America Movil reported a second consecutive quarter of heavy losses, attributed to the weakness of the Mexican Peso and aftermath of hurricane Maria in Puerto Rico.

During Q4 2017 the Mexico-headquartered group recorded a net loss of MXN11.3 billion ($608 million), a significant increase on the MXN6 billion loss it recorded in Q4 2016. It was the company’s second successive quarterly loss after taking a MXN9.5 billion hit in Q3.

The company attributed the Q4 decline largely to the weakness of the Mexican Peso against the US dollar and Euro. It added the currency issue impacted both revenue and its financing costs.

Earnings were also impacted by the aftermath of hurricane Maria, which devastated Puerto Rico in September 2017. America Movil is the second-largest operator on the island with over 1 million wireless connections, GSMA intelligence estimates for Q4 showed. The operator also provides fixed connectivity in the market.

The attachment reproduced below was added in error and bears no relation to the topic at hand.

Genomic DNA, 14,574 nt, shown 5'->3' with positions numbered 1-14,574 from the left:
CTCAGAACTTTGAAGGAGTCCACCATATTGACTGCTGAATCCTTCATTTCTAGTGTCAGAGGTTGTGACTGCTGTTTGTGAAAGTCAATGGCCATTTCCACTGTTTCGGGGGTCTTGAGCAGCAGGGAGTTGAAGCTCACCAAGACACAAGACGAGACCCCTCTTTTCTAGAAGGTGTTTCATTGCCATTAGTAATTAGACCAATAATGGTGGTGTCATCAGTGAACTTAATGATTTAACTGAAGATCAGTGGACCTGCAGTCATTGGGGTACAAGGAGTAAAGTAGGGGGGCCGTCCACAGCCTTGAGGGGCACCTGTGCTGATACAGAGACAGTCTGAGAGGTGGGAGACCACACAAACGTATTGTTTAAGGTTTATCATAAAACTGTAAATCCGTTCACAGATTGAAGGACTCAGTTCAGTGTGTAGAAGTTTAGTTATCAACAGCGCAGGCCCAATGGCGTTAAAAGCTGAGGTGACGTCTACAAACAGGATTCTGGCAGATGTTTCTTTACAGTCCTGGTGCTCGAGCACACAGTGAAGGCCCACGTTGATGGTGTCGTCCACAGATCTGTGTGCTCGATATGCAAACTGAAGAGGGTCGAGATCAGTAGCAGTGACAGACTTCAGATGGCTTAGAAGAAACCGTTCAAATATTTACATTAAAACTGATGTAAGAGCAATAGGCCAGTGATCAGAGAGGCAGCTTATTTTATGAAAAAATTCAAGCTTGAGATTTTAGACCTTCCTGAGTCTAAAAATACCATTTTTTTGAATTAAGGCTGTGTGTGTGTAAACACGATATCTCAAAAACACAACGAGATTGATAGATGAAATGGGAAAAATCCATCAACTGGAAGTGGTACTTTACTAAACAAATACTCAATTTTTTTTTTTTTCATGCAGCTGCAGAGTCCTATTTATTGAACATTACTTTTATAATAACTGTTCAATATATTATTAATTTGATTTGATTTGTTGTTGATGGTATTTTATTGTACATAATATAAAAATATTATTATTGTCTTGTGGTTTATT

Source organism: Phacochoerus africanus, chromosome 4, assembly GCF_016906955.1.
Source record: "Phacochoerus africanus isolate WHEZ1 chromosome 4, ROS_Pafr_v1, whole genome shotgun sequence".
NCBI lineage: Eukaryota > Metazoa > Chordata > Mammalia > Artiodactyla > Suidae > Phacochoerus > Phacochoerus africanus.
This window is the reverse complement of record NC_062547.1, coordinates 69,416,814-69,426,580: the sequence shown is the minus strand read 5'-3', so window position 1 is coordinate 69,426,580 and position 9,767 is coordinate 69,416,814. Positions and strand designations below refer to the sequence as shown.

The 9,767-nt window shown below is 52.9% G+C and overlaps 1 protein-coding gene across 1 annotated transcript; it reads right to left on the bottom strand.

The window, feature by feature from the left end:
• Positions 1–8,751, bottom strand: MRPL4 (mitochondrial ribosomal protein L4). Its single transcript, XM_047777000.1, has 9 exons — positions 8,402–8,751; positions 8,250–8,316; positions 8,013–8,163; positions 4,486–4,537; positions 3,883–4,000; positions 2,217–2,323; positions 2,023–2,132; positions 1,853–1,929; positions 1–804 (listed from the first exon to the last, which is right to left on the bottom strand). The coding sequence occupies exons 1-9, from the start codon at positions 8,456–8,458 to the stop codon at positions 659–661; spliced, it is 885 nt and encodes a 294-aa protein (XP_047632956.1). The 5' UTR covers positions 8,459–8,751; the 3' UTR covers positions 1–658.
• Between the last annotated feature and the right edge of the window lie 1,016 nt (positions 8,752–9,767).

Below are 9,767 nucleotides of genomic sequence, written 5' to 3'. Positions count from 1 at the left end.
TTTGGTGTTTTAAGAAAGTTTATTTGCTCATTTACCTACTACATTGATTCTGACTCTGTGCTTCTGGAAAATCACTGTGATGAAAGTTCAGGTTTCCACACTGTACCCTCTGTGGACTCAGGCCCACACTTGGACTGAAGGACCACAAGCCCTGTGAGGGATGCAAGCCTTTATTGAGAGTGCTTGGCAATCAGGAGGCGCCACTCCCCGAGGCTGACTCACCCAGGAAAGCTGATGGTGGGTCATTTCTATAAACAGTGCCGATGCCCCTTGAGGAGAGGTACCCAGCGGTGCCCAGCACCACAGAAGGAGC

Its Q4 revenue was down 16 per cent year-on-year in Puerto Rico, attributed to a continued lack of electrical power across the island hampering its operation.

Despite outside influences hitting its figures, the company was bullish on its prospects in Latin American markets and its interests in Europe.

In its earnings statement, the company pointed to underlying growth with post paid wireless subscribers up 6.4 per cent year-on-year across its markets and service revenue up 1.4 per cent when adjusted to consistent exchange rates.

Despite losses in Q3 and Q4, America Movil posted a full year net profit of MXN29.3 billion, compared with MXN8.7 billion in 2016.

The company said the year had ended: “on a strong note, with inflation seemingly well contained and economic growth speeding up in most of the world, both in developed and in emerging countries.”

“With commodity prices firming up, several Latin American countries found new stimulus for expansion, particularly in Brazil that is recovering from a long and protracted recession. In Central and Eastern Europe the region stood to benefit from the overall economic recovery in Western Europe that has been remarkably strong in bordering countries such as Germany and Austria.”